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Baker & Glazer: Together again on issues

Uploaded: Mar 12, 2018
It’s been said that as California goes, so goes the country. If that’s true and based on last week’s 15th Town Hall by State Senator Steve Glazer, a Democrat, and Republican Assemblywoman Catharine Baker, there’s hope that the U.S. House of Representatives, Senate and the president will yet see eye-to-eye on some bipartisan legislation.

Baker and Glazer (pictured at Foothill High School forum) have been traveling their districts to show that members of opposite political parties can stand together on major state issues.

They were together again last week, sharing the stage before several hundred Town Hall participants in Foothill High School’s multi-purpose room.

“We look for common ground, see where there might be differences and then work through them,” Glazer said, adding that the two of them have voted together about 85% of the time.

They talked about that common ground as they reviewed their accomplishments in the legislature and views on pending issues. These ranged from increasing school aid to improving curriculum at state colleges and universities so that students can graduate in four years. Half of the 90-minute meeting was spent answering questions from constituents about sanctuary cities, health care, housing legislation, water, transportation and tax issues.

Gun control dominated much of the discussion with Glazer pointing out that California was the first state to ban assault weapons and continues to have some of the toughest gun laws in the country.

“Even so,” Baker said, “we still have problems. Convicted felons, for instance, are not allowed to have guns, but they do. We need to fix that. We need stiffer penalties for violators.”

On colleges: Both oppose tuition increases of $342 proposed for the University of California and $228 for California state universities.

“I want no tuition increases at UC until its administration gets its house in order,” Baker said, citing an audit that showed the last tuition increase was used to fund office perks and excessive executive and administrative personnel salaries at the expense of California’s students.

Glazer also called on colleges to focus on enabling students to graduate in four years. He pointed to a chart showing average four-year graduation rates for those who started as freshmen in 2013 total 30% or less because they can’t get all the classes they need in those four years. Too many of these students leave, unable to afford the extra years of tuition, he said.

On housing: Baker and Glazer endorsed the $4-billion bond on the 2018 ballot to finance low-income home building and provide home loans for military veterans. But they were less enthused by other housing measures that ease local development restrictions, including height limitations, environmental impact reports and minimum parking requirements to speed up high-density apartment construction.

On conservation: Glazer wants property tax relief for homeowners who install solar and fire sprinkler systems, and tax credits for those who install rain water capture systems.

“In Australia, a third of all homes have systems to recapture water,” Glazer said. “I like that idea.”

Baker praised Gov. Jerry Brown for signing into law two weeks ago Assembly Bill 1270 that protects water storage. It was prompted by last year’s crack in Lake Oroville Dam's main and emergency spillways, causing the evacuation of more than 180,000 people living downstream.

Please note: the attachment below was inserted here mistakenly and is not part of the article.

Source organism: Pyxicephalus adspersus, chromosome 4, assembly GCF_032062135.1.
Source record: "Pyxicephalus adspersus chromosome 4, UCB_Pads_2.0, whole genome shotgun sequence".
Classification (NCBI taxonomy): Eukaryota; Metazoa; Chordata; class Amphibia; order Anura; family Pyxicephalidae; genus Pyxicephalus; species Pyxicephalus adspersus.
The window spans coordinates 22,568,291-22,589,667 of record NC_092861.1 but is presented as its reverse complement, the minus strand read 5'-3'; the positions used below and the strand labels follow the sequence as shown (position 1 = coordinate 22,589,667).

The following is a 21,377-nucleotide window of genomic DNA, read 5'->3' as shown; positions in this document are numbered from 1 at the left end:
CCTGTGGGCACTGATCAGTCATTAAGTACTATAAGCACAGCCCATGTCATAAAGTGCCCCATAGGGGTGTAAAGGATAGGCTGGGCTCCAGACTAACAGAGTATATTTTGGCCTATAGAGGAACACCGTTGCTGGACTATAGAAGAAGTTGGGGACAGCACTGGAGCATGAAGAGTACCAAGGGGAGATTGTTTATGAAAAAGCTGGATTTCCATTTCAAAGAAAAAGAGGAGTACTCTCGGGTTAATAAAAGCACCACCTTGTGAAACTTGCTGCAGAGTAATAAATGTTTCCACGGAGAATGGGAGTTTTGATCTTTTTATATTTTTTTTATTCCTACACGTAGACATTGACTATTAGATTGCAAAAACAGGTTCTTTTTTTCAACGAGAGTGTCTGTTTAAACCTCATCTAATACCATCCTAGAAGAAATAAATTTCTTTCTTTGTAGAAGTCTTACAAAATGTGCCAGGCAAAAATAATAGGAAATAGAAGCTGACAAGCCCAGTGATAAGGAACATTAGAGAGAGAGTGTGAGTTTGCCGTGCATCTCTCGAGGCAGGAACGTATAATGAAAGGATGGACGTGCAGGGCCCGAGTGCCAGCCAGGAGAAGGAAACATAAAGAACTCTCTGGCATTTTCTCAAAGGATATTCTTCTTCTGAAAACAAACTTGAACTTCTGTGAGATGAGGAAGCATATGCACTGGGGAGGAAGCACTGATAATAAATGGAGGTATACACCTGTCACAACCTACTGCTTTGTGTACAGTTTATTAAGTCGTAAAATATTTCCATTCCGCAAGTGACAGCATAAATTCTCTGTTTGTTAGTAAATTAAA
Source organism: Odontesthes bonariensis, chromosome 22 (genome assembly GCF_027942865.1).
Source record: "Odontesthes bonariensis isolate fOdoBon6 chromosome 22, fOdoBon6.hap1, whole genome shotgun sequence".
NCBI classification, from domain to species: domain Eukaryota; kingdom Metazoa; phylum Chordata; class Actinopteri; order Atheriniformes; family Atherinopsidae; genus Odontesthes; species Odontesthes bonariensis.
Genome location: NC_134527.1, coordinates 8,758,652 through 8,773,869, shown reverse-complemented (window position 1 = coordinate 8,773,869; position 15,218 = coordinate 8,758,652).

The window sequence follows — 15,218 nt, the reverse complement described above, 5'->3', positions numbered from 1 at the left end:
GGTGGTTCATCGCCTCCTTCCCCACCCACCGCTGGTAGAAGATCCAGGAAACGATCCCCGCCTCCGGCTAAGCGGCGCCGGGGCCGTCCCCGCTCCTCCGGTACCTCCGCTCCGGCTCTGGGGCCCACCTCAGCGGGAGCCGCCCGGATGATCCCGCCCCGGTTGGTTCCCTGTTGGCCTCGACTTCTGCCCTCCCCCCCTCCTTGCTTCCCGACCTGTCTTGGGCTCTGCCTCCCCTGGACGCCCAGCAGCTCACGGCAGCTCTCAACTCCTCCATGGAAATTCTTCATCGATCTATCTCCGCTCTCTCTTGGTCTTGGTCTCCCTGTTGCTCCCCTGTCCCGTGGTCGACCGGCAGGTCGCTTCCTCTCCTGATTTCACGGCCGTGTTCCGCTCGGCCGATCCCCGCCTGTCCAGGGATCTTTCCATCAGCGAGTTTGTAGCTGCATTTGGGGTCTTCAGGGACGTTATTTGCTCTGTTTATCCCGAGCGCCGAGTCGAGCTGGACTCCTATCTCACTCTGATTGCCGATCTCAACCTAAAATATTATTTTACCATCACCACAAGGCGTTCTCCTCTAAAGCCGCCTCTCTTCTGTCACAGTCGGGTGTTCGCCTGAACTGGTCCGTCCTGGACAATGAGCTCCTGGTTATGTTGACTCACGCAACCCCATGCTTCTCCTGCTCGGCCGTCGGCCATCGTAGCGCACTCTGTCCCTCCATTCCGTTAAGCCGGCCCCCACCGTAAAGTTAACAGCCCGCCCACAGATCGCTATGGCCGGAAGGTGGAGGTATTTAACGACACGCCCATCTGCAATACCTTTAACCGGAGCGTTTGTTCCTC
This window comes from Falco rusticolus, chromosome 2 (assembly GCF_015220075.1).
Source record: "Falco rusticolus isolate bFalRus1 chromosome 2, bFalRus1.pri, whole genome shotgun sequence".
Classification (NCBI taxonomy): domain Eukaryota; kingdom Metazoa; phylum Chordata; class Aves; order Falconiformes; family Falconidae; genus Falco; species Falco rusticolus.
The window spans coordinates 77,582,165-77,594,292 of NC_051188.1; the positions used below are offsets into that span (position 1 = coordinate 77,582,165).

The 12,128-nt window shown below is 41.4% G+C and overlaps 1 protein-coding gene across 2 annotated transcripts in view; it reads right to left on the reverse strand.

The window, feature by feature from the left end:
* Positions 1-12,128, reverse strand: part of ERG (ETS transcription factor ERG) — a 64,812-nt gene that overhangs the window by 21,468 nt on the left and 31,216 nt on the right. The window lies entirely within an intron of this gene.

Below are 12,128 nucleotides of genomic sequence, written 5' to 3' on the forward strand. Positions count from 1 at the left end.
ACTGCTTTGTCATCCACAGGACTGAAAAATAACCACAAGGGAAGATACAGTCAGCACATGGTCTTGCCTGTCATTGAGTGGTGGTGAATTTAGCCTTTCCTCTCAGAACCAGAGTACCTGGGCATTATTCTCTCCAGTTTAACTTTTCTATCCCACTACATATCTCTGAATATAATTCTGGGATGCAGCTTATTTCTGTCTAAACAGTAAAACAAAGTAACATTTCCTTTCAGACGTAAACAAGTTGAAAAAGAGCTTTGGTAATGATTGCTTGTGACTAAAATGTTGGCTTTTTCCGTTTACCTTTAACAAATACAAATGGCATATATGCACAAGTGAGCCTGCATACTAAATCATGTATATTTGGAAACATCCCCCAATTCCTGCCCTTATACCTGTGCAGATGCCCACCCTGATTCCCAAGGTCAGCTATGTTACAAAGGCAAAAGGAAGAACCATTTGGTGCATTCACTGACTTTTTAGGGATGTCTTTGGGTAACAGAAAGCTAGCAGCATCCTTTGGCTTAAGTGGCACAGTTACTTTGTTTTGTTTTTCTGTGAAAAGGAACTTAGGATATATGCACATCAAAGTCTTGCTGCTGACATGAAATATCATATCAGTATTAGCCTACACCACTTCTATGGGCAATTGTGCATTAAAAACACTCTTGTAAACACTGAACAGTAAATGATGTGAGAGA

“We were just 45 minutes away from that dam breaking,” Baker said. “There was no reason for that to happen.”

On high-speed rail: Baker said this could be a crucial year for the troubled multi-billion-dollar high-speed rail project. Always opposed by Baker, Glazer said he regretfully voted for it.

Costs have gone up by more than one-third since 2016 with the rail authority now spending about $500 million a year. Glazer said. But both he and Baker said there may be bipartisan support in the legislature to cancel the project.

“I think there are a lot of better ways to spend that money,” Baker said.

Other issues that Baker and Glazer shared at the Town Hall event:

Bay Bridge tolls: The June ballot will ask voters to approve higher tolls. Voters beware. The bridge authority conducts meetings behind closed doors. It wants tolls indexed to inflation with no future voter or legislative control.

Flexible work schedule: Bill introduced by Baker would permit employees to work up to 10 hours a day within a 40-hour workweek without being paid overtime.

Pension reform: The California Public Employees’ Retirement System is more than $138 billion in debt with CalSTRS, the teachers’ retirement system nearly as bad, with $96 billion in debt. Glazer and Baker want to fix that with better options, such as moving retirement funding to individual 401(k) accounts.

Immigration: The two lawmakers support sanctuary cities and the Deferred Action for Childhood Arrivals (DACA) program.

“I’m a big supporter of DACA and letting these folks live in our country,” Baker said. “I believe California should be a welcoming place. They are our friends and neighbors. This is their country now; they want to be here.”

Glazer, a former mayor of Orinda, won a May 2015 special election to the State Senate in 2015 and was re-elected to a four-year term two years ago. He represents the 7th District, which encompasses most of Contra Costa County and the eastern portions of Alameda County, including Pleasanton.

Baker, a lawyer, was first elected to the State Assembly in 2014, re-elected two years ago, and is a candidate for re-election this year. Serving in the 16th Assembly District, she represents Pleasanton and the Tri-Valley and Lamorinda.

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